“Numbers are a tiny part of mathematics. The essence of mathematical thinking… which is a sort of methodology of getting from A to B, is there in many things, including storytelling,” he says. One mathematical method is described by the ancients as a dog sniffing its way up one path, discovering that the trail is not that way and returning to point A to take a different path.
“That is a very elementary human strategy in many things – spatial, emotional, cognitive, social. And it is really the structure of the most basic proof in ancient mathematics,” says Doxiadis.
As evidence that mathematicians are no less prone to the inspiration and intuition normally ascribed to artists, Doxiadis cites their “almost mystical belief, which is often justified by experience, that if it’s beautiful it must also be true”. Mathematicians “will try and find logical arguments for what is beautiful, and not the other way around”.
In other words, the most rationalistic of creatures are just as seduced by what is intuitively attractive in an idea as poets or writers, and focus on it. Asked to explain beauty in that sense, Doxiadis replies: “You could say that what is very packed truth is beautiful, a nuclear bomb of truth.” It’s not exactly how Keats would put it, but it’s clearly an argument for compression.
A product of the Greek school system and an autodidact in English, Doxiadis is loath to criticise the public education that has found itself at the heart of the political debate for the past two decades.
“It’s easy to say [Greek school] is horrible and, probably, that’s the true answer,” he says, remembering that his own self-esteem was crushed by a maths teacher and revived by a private tutor. “But… if you’re inclined to work and study you can benefit immensely from the Greek system, especially in the sciences. What you are not given is the motive for it, the inspiration. The problem is not taking the horse to water but making him want to drink.”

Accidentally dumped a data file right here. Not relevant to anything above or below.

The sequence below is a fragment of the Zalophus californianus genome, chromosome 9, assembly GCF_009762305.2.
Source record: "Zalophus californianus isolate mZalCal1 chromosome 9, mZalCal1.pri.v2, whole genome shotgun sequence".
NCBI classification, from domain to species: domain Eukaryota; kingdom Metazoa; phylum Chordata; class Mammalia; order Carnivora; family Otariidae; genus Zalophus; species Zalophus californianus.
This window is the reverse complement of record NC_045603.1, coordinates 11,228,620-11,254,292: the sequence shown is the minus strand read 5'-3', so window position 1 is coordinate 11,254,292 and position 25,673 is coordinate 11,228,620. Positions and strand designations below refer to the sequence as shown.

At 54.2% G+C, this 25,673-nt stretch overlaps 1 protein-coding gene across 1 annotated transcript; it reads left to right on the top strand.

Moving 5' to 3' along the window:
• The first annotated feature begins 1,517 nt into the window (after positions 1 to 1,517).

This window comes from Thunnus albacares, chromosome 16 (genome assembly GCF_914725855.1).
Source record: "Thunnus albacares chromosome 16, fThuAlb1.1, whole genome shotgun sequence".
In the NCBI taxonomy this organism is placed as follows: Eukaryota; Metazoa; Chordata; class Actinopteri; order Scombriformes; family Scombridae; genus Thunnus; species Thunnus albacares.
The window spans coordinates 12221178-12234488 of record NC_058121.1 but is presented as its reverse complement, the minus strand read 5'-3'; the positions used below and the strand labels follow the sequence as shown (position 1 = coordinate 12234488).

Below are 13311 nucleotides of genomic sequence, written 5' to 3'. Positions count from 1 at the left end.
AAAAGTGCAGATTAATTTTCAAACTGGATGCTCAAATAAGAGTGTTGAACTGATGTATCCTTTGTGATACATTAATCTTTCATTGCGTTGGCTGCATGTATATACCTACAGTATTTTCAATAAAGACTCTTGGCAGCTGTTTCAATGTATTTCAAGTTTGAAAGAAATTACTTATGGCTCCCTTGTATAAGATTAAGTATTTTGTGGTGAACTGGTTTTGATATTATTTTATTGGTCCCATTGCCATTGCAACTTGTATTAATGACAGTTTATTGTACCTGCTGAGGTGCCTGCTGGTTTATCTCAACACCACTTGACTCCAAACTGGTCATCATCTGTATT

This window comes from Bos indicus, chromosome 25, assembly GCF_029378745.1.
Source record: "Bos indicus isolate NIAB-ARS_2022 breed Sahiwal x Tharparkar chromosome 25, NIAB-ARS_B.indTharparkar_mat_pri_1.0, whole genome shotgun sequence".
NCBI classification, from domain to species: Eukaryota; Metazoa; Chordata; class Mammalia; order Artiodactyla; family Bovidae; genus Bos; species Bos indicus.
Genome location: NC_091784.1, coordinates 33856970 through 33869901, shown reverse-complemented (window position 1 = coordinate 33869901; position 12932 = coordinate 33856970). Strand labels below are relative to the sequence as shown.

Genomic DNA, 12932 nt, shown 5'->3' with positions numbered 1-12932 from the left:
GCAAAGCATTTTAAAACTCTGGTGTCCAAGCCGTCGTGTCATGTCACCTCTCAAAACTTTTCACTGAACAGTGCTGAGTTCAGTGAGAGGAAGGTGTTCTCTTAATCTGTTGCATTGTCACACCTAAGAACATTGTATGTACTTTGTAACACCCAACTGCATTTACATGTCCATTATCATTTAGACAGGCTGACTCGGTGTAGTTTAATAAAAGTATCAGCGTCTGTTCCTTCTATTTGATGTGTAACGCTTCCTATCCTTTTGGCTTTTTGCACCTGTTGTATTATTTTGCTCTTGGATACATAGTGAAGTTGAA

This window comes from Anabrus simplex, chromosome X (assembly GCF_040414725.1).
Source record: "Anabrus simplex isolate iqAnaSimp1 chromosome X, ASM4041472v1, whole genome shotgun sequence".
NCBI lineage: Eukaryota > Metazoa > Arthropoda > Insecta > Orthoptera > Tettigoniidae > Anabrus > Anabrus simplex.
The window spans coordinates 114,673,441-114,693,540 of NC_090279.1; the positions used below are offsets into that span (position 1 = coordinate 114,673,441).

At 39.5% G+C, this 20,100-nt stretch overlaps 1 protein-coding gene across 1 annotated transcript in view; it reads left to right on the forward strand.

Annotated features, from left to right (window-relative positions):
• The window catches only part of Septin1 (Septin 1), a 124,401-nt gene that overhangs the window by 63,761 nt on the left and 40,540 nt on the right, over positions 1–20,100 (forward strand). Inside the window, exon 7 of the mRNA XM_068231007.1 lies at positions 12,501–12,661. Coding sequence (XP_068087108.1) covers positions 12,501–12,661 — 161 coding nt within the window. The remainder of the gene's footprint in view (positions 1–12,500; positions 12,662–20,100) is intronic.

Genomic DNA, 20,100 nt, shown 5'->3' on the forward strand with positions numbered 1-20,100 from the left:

The making of Logicomix
Apostolos Doxiadis says he struck upon the graphic novel as the best form for explaining the search for the logical foundation of mathematics because images and script engage the brain independently as well as in concert. A reader who lacks the willpower to undertake a narrative can be drawn in by the pictures, much as the spectacle of theatre enriches dialogue – except in the comic book time pressure isn’t an issue. Readers can go at their own speed, or repeat a passage.
He shies away from the idea of a sequel any time soon. Logicomix took Doxiadis and Christos Papadimitriou, a computer science professor at Berkeley, two years to conceive and block out. It took him another five years to script, and for artists Alekos Papadatos and Annie Di Donna to draw and colour more than 300 pages’ worth of panels.
The comic works under a double cadre. The creators themselves feature as the opening narrators explaining their concept. They then introduce the elderly Bertrand Russell lecturing a university audience on the origins of his quest, which takes him back to his childhood.
The overall effect is somewhat surreal. Doxiadis and his team perambulate through a slightly idealised Monastiraki and Thiseio, Bertrand Russell stands in a packed lecture hall in North America, while the young Russell goes from Richmond to Austria and Cambridge; Russell’s protégé, Ludwig Wittgenstein, is seen in the trenches of World War Two. But the method works. With remarkable ease, the reader is immersed into Russell’s intellectual and private life.
Here, nothing is idealised. Russell’s gradual neglect of his wife, Alice; his unrequited love for the wife of his lifelong companion and co-author of their magnum opus, the Principia Mathematica, Alfred Whitehead; and his periodic depression and fundamental disagreements with Wittgenstein are all drawn in sharp contrast.
The result is what one expects from the most engaging novels: the reader becomes the missing character in the cast and acquires a stake in the outcome.
* Logicomix is available in Greek from Ikaros, 4 Voulis Street. Tel 210 3225 152, www.ekdoseis-ikaros.gr. The English edition is forthcoming in September